Sometimes I like to play hide and seek with my kids.
Except they don’t know we’re playing. Or that I’m hiding.
The truth is, mothering is just plain hard work. And at times, it all gets too much, and we might feel like retreating away from everyone. Normal? Yes. Healthy? I don’t think so. Feeling this way regularly can be a sign of burn out.
What leads to burn out for mums?
In my experience, feelings of burn out often come from:
Too many things on our plate. You said ‘yes’ when you should have said ‘no’. Or an avalanche of important things have all converged on you in the same week or month and you just can’t take a break.
Serious challenges arising. Things like chronic illness, kids being diagnosed with special needs or job loss in the family all put serious pressure (often for a prolonged period of time) on us as mothers and can lead to burn out.
Lack of vision. Your view of motherhood is squarely stuck on the here and now and you’re having trouble picturing a time that won’t be filled with nappies, mess and endless food preparation.
If you’re feeling burnt out because there are literally too many things on your plate or you’ve had one of the serious challenges I mentioned crop up, then simply changing your mindset isn’t going to make those things go away. You still have to wake up each day and get on with life. Medical appointments will need to be attended. Children will want to be fed – multiple times a day (the audacity!).
But the kind of burn out that comes from a lack of vision – being too stuck in the ‘now’ – can be helped by getting a grasp on your ‘why’; why does mothering matter and why are you doing this?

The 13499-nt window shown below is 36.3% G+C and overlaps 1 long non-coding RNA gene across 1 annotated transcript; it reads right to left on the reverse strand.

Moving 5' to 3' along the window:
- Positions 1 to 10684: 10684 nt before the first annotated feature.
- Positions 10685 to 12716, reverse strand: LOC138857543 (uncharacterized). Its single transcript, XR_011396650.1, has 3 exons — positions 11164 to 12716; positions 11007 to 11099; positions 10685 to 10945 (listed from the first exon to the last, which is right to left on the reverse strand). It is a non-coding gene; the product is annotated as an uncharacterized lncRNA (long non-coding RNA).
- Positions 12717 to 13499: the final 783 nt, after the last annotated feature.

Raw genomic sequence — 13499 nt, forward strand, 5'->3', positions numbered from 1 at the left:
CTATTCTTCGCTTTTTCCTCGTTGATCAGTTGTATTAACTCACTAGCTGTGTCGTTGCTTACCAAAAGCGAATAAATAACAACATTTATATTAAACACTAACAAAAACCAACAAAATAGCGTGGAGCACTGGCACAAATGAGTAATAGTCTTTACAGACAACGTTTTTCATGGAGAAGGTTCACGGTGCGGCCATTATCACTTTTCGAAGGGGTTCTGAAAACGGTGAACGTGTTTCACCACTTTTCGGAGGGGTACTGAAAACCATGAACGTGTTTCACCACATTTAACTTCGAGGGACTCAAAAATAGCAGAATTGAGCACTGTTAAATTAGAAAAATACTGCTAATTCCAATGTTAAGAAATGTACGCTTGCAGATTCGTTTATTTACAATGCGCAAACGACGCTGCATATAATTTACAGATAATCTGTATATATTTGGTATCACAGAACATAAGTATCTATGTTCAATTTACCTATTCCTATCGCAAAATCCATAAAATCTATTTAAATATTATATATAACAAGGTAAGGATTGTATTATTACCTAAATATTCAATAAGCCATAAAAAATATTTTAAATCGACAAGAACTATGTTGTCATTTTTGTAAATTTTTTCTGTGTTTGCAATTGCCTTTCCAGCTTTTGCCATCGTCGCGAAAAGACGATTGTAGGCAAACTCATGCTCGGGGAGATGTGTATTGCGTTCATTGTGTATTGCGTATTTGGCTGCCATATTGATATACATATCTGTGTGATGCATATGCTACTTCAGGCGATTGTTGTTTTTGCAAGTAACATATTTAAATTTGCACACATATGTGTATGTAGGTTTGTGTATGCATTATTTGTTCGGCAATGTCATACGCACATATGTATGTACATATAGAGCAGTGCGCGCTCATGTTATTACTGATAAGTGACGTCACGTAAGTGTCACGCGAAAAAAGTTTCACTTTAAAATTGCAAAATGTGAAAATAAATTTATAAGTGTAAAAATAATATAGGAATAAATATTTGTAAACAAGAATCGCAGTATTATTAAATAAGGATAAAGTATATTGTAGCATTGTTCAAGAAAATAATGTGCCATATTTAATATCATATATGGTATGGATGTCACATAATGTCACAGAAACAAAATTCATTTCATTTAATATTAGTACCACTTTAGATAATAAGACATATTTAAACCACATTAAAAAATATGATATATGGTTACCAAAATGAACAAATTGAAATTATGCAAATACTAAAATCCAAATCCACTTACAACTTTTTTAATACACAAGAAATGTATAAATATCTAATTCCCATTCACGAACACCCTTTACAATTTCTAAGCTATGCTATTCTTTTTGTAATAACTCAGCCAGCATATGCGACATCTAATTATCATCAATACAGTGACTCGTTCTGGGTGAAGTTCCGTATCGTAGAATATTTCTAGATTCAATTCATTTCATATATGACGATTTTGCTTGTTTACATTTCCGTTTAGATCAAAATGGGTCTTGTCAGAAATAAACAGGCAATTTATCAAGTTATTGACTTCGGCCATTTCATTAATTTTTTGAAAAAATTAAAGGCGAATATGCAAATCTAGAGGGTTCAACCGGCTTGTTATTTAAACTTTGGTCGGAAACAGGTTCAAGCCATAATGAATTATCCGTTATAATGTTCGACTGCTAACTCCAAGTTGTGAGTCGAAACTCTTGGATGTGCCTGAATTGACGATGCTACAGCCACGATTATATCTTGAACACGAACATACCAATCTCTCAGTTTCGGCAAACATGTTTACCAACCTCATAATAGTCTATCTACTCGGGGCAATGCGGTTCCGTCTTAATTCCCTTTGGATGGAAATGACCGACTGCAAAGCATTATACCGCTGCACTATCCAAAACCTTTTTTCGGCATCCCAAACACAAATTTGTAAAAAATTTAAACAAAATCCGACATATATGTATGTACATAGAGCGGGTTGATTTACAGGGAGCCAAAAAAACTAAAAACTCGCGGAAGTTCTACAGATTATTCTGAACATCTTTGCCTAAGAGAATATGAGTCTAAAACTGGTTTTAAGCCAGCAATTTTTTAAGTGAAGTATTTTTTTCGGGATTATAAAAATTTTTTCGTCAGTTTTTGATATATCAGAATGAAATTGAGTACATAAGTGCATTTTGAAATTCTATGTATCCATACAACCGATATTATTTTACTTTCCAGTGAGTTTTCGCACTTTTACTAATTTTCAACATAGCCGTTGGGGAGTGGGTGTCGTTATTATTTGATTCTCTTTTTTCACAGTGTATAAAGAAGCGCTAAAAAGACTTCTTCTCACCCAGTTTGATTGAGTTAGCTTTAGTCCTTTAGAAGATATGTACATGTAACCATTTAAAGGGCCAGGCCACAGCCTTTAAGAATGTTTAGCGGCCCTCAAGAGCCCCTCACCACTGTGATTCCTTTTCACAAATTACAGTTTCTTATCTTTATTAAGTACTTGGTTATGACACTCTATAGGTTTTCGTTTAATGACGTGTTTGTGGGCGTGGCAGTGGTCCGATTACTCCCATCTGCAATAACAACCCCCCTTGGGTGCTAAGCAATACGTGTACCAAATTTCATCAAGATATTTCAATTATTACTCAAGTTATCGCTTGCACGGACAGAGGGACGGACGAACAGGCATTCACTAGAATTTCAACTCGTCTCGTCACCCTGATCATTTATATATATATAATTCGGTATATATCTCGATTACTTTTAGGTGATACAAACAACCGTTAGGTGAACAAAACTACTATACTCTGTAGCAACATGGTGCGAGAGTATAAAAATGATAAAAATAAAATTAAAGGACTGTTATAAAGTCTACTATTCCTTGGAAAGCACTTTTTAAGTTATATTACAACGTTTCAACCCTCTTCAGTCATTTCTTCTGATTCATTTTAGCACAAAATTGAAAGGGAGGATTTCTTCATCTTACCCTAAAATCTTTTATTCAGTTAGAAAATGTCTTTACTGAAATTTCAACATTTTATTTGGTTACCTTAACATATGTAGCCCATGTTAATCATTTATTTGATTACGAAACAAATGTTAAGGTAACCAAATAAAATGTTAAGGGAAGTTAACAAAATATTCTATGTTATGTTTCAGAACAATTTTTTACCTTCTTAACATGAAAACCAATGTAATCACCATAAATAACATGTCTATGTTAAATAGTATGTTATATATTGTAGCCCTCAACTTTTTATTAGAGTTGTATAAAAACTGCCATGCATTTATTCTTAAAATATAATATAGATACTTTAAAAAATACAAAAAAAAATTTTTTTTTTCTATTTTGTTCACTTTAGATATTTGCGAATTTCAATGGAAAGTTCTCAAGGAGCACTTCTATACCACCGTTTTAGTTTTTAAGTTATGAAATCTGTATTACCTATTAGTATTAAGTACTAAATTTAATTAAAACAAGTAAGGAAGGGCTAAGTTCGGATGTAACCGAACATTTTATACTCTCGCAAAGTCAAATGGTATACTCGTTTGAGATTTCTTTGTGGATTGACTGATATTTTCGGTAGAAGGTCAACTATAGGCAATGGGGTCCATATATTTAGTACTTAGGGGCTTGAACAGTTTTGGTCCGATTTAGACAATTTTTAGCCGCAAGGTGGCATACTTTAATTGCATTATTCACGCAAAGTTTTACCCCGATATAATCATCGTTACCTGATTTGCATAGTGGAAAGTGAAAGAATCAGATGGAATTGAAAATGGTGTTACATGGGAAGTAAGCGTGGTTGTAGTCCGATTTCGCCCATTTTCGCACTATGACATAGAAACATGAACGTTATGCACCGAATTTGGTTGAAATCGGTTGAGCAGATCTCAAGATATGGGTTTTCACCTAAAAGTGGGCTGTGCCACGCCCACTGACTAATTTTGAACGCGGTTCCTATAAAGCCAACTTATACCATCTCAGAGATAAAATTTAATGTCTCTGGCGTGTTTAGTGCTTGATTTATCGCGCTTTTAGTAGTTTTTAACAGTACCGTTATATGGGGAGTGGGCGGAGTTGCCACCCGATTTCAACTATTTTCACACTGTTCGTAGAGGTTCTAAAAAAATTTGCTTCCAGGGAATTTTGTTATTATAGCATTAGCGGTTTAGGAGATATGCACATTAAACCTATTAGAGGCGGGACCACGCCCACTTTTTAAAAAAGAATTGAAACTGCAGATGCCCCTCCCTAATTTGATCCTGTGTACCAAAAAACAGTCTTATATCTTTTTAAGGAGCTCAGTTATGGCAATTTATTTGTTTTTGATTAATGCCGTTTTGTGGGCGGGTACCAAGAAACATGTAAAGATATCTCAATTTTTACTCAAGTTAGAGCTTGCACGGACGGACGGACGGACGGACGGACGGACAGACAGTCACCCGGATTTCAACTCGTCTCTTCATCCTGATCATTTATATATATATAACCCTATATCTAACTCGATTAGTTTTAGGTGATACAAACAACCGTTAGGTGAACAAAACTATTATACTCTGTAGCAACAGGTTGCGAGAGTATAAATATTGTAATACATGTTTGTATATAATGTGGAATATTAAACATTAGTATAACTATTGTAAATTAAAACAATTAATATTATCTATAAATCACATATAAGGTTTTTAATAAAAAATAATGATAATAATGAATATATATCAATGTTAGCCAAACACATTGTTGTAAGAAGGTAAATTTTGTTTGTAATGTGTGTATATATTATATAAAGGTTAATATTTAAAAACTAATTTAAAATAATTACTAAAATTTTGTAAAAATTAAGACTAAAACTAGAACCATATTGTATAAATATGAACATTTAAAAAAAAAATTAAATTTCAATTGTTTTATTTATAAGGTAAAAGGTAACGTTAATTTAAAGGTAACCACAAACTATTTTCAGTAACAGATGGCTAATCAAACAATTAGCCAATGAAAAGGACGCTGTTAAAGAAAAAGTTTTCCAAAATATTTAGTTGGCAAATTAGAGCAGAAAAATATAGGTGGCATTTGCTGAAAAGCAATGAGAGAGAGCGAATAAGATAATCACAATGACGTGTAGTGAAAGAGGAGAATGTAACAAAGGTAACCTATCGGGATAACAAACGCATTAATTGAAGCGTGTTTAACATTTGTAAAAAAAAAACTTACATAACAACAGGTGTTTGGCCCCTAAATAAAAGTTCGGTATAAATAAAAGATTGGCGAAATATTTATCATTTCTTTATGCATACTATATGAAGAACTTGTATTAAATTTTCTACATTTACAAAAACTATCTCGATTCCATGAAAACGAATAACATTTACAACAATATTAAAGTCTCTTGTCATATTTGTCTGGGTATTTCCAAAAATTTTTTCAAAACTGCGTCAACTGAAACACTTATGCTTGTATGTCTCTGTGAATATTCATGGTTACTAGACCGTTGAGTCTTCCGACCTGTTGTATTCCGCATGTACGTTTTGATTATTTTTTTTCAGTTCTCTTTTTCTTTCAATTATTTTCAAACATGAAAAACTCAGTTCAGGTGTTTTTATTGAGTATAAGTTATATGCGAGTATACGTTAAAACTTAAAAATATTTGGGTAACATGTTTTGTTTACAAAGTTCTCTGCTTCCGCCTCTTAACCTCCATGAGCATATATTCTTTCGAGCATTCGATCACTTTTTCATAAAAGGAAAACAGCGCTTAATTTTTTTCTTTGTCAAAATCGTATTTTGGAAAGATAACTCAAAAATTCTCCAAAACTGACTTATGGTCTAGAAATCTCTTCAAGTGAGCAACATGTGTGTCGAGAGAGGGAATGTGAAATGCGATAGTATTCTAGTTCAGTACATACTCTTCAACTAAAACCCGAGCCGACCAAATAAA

Here are some thoughts to get you started:
Mothering is not instant
Like sowing seeds in the spring and reaping a harvest in the autumn, we don’t get to see the fruits of all our mothering work instantly. Keep this in mind in your day-to-day life – remember that when your kids are young, you are in the season of sowing. Don’t look for fruit, look for fertile ground!Look for the little teaching opportunities in each day. Look for the times you can sow words of kindness. Look for the moments that will grow into memories. Look for the wounds you can bind up with joy and laughter.
Mothering reaches across the whole of life
For better or for worse, the effects of our mothering now will be felt by our children across the whole of their lives. Our words will come to our kids’ minds even when they are adults. The atmosphere of our home and family life will be felt, remembered and (most likely) reflected on when they decide what kind of family life they want to have. What we did or didn’t allow will be ingrained in their minds (and possibly laughed about).
As you go about the daily work of child-rearing, think – is this what I want them to remember? What do you want to let go of? What do you want to bring in?
Mothering is not a checklist
Living in the information age can make mothering overwhelming.
You think you’re doing a good job? Just hop online and you can read a handy list of 50 things mums should be doing (but aren’t).
But taking the long view of motherhood can be so liberating because it helps you decide what matters and what doesn’t. What matters to other families might not matter to yours. What seems gravely important now, might be forgotten by next year.
At the end of these child-rearing years (and they will end!), we will not be going over some checklist from the internet, fretting over all the things we did wrong. We’ll be looking at our fully grown adult children, seeing the fruit of all those seeds we planted years ago.